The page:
Deprivation forces Afghans to make devastating decision to sell daughters

By Omar

Amid growing hunger and no public services after the fall of the government, Afghans displaced by war describe selling their young girls to save the rest of their children from starvation. [Omar/Salaam Times]

HERAT -- In Jalilabad village, Karukh district, 35km east of Herat city, 10 members of a family live in a mud house.

They were forced to leave their home in Dolina district, Ghor province, two years ago by the war, and now live in deplorable conditions on the outskirts of a desert without any facilities.

The children -- seven girls and one boy -- go to sleep at night on empty stomachs because of the family's extreme poverty. Their father is unemployed. When they are sick, they cannot afford a doctor.

After weeks of hunger and hardship, Sakhidad, 55, made the difficult decision to sell his 4-year-old daughter Fatima.

Sakhidad, 55, is seen with his children and wife in Karukh district, Herat province, October 31. [Omar/Salaam Times]

Sakhidad, 55, is seen with his children and wife in Karukh district, Herat province, October 31. [Omar/Salaam Times]

Two young girls are seen at Shaidaye Camp on the eastern side of Herat city on October 31. [Omar/Salaam Times]

Two young girls are seen at Shaidaye Camp on the eastern side of Herat city on October 31. [Omar/Salaam Times]

Sakhidad took Fatima three times to Herat city to find a buyer for her. He finally found one and is making progress on the deal.

"I took my daughter Fatima to the city and a shopkeeper agreed to buy her," Sakhidad said. "I asked for 100,000 AFN [$1,099] but the shopkeeper wants to pay less. He will pay 70,000 AFN [$769] for Fatima."

Although he had hoped for more money, Sakhidad said he intended to sell Fatima to save his other children from starvation.

"We have run out of flour, rice and oil, and nothing is left to eat," he said. "We are all hungry, and our children go to bed with empty stomachs."

It is the hardship that forces Afghans to sell their children, said Shahzada, Fatima's mother.

A mother does not even want to marry off her grown-up daughters, much less sell a toddler, she said.

"While Fatima is a child and it is very difficult for me to stay away from her, hunger has forced us to sell her."

Shahzada said she cries day and night for her daughter, fearing that she might never see her again after the sale.

Fatima's eldest sister Ayesha, 12, said she loves her sister very much and does not want her to be sold.

"The government should help us stop Fatima's sale," she said. "We have nothing to eat. We have gone to sleep hungry several nights."

Growing hunger and poverty

With the fall of the previous government in Afghanistan, the number of Afghans suffering from hunger and poverty has increased across the country. Those displaced by war and drought are affected the most and have nothing to eat.

Mohammad Ibrahim, from Bala Murghab district of Badghis province, has been living in Herat for the past two years because of the war.

Out of desperation and extreme poverty, Ibrahim married off his 7-year-old daughter Jamila in return for 70,000 AFN ($769).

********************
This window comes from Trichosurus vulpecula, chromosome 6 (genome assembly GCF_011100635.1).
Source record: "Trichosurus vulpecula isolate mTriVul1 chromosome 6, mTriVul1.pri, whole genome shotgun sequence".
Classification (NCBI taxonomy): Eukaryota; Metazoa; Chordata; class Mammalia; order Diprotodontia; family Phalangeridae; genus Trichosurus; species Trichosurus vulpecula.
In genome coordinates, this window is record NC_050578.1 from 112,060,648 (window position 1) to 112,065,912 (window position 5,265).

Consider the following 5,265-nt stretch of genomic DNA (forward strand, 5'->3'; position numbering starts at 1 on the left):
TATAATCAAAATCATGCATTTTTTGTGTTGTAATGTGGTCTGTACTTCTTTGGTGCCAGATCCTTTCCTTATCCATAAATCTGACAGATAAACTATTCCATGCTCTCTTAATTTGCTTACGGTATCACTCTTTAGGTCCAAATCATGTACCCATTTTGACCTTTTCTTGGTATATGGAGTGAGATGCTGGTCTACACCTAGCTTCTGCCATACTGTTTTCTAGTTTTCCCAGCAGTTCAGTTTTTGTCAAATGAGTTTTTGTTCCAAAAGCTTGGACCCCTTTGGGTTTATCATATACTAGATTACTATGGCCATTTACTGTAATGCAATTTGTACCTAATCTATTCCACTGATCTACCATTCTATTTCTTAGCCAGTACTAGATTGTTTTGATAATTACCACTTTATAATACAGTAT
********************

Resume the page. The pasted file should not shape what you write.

He said that he made the agreement with Jamila's future in-laws that she would be married after three years.

"There is nothing to eat at home, and we all sleep hungry at night," he said. "I had to marry Jamila off to save my three other children from starvation."

He said he did not want to marry off his young daughter but was forced to do so amid poverty and unemployment.

"There is no work," Ibrahim said. "I collect plastic and garbage and sell each kilogram of plastic for 10 AFN [$0.11]. My daily income is 30 to 40 AFN [$0.33 to $0.44]. I can't even provide bread with this money."

With the fall of the government, aid agencies have reduced their assistance to internally displaced persons (IDPs), said Fazel Ahmad, a representative for IDPs at Shaidaye Camp on the eastern side of Herat city.

"Afghans are forced by hunger to beg," he said. "There is nothing to eat, and everyone is hungry."

"The government and aid agencies used to help us in the past, and the poverty rate was low, but now... the IDPs have been forgotten."

Some parents are forced to sell their young daughters for as little as 50,000 AFN ($549) to save other children from starvation and death, Ahmad said.

Cold winter awaits IDPs

Many IDPs live in tents without anything to warm themselves. With temperatures dropping and harsh winter approaching, their lives are at risk.

Qamar Gul, an IDP in Herat originally from Bala Murghab district of Badghis, is a widow and mother of eight children.

She said she is not able to make any preparations for winter.

"I do not even have the money to buy bread," she said. "I cannot get warm clothes and fuel to keep my children warm in the winter."

"All nine of us live under a thin tent that was provided to us by a non-governmental organisation," she said. "It is very cold at night. All my kids are suffering from the cold, and I don't have the money to treat them [if they become sick]."

"I don't know what I should do," she added.

The US government on October 28 announced that it would give almost $144 million in aid to those affected by the humanitarian crisis in Afghanistan, raising the total US humanitarian aid in Afghanistan, and for Afghan refugees in the region, to almost $474 million in 2021, the largest amount of assistance from any nation.

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Exactly, poverty and desperation are on the rise in Afghanistan. We, the Afghans can build our country. We must enhance our level of awareness, we should understand the rights of children on parents, we must not deprive girls from their rights, we must not discriminate between boys and girls, and we must consider dozens of other important points while raising and educating our children.